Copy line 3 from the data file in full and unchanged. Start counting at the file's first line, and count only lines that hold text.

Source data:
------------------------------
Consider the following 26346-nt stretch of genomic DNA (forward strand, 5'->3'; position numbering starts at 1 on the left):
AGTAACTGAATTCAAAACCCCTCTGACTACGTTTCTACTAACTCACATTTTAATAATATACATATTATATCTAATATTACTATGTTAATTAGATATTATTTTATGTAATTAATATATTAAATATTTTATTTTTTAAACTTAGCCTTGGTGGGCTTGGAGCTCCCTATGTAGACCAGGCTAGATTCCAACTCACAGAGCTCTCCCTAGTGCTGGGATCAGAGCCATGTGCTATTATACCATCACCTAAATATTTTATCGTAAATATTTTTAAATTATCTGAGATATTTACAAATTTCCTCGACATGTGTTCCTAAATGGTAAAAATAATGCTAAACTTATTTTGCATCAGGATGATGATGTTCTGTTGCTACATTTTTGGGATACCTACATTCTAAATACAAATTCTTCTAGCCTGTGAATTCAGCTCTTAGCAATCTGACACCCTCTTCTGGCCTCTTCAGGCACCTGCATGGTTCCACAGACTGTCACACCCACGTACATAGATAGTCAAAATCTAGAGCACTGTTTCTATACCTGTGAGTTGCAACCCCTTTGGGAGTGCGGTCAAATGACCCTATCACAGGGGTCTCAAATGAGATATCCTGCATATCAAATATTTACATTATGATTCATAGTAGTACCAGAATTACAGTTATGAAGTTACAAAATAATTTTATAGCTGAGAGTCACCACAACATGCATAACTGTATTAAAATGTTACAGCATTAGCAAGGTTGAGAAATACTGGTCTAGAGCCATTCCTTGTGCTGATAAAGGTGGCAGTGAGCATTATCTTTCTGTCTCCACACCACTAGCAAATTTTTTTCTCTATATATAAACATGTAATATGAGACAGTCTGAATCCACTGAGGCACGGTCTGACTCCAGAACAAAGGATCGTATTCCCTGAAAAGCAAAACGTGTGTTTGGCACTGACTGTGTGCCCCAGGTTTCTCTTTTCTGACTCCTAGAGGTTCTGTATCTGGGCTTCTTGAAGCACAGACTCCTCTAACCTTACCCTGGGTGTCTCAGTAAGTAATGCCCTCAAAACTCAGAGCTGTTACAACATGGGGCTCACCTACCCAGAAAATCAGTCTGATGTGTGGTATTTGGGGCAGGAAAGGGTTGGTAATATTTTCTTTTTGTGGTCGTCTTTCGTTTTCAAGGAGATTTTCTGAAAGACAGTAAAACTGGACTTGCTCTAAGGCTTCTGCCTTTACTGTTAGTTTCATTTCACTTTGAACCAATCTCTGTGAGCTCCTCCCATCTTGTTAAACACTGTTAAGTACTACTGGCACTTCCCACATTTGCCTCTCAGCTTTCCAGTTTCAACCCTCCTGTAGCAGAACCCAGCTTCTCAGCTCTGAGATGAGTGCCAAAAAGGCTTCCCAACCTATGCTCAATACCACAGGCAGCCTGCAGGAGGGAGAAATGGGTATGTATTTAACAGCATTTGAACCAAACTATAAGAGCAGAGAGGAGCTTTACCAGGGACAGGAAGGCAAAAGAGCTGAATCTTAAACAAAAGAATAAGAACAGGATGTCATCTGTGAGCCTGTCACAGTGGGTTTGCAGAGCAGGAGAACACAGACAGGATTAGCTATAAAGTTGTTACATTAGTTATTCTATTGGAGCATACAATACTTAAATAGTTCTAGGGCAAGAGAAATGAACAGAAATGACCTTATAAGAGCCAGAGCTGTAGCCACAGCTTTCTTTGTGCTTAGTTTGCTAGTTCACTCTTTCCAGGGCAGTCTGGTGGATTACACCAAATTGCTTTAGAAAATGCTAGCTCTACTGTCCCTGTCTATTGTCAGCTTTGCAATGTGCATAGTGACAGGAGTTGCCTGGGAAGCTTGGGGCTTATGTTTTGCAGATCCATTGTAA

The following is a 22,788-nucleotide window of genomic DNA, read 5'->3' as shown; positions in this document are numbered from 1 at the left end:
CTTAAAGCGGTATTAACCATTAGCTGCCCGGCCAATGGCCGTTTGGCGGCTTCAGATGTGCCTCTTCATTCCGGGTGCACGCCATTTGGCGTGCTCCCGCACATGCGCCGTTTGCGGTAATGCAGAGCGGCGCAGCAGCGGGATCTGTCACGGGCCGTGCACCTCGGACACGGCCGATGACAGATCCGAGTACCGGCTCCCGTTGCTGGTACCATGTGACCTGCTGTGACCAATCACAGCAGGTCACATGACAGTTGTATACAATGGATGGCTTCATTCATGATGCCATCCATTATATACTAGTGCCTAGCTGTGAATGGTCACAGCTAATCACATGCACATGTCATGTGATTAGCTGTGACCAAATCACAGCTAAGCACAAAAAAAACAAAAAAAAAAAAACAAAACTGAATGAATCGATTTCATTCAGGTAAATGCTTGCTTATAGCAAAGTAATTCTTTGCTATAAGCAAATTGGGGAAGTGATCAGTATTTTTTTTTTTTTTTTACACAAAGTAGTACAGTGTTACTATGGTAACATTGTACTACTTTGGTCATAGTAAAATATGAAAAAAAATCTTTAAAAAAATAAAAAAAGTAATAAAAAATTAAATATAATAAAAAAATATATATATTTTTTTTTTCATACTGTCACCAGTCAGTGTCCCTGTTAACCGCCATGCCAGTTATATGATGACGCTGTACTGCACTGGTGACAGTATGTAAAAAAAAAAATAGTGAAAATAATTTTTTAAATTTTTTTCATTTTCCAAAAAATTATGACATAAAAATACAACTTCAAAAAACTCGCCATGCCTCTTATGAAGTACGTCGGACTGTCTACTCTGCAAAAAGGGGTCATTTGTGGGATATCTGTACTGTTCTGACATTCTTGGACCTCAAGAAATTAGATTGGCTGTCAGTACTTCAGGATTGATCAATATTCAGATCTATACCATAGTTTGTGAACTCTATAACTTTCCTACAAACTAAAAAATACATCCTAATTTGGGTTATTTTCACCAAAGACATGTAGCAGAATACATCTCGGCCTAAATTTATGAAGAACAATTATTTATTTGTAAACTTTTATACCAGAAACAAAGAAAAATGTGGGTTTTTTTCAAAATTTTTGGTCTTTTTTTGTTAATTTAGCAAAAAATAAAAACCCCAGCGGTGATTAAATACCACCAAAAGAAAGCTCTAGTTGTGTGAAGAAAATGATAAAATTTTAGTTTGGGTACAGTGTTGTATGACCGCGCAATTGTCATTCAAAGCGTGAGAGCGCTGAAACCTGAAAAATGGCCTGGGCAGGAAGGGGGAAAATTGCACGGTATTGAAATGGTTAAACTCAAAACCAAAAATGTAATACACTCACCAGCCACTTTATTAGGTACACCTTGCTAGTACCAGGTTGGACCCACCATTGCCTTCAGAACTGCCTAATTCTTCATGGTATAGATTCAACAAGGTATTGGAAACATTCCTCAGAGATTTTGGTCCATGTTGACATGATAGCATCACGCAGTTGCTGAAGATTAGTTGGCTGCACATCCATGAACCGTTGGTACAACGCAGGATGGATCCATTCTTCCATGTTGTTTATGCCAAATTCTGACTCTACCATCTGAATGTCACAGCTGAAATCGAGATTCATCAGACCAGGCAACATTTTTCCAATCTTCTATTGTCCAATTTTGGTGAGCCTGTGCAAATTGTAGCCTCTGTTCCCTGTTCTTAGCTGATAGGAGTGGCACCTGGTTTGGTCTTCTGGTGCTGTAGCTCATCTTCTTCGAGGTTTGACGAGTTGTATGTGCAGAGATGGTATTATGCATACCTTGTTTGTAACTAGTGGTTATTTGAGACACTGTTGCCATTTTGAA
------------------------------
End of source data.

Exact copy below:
The following is a 22,788-nucleotide window of genomic DNA, read 5'->3' as shown; positions in this document are numbered from 1 at the left end: